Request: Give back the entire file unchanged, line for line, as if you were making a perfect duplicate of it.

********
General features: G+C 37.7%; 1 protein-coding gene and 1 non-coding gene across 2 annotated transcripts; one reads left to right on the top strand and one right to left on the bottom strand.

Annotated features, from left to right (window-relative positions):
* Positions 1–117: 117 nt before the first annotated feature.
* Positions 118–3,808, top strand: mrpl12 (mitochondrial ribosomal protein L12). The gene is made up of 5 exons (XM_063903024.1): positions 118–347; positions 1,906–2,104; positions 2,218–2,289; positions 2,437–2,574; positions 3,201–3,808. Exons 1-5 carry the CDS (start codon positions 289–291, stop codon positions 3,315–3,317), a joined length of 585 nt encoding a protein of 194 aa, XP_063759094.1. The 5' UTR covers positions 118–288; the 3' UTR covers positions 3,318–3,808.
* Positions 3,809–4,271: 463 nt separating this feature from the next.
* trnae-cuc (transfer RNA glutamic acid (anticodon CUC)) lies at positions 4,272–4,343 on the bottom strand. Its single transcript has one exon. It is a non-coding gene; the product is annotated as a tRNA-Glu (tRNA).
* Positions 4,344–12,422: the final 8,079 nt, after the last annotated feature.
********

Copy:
General features: G+C 37.7%; 1 protein-coding gene and 1 non-coding gene across 2 annotated transcripts; one reads left to right on the top strand and one right to left on the bottom strand.

Annotated features, from left to right (window-relative positions):
* Positions 1–117: 117 nt before the first annotated feature.
* Positions 118–3,808, top strand: mrpl12 (mitochondrial ribosomal protein L12). The gene is made up of 5 exons (XM_063903024.1): positions 118–347; positions 1,906–2,104; positions 2,218–2,289; positions 2,437–2,574; positions 3,201–3,808. Exons 1-5 carry the CDS (start codon positions 289–291, stop codon positions 3,315–3,317), a joined length of 585 nt encoding a protein of 194 aa, XP_063759094.1. The 5' UTR covers positions 118–288; the 3' UTR covers positions 3,318–3,808.
* Positions 3,809–4,271: 463 nt separating this feature from the next.
* trnae-cuc (transfer RNA glutamic acid (anticodon CUC)) lies at positions 4,272–4,343 on the bottom strand. Its single transcript has one exon. It is a non-coding gene; the product is annotated as a tRNA-Glu (tRNA).
* Positions 4,344–12,422: the final 8,079 nt, after the last annotated feature.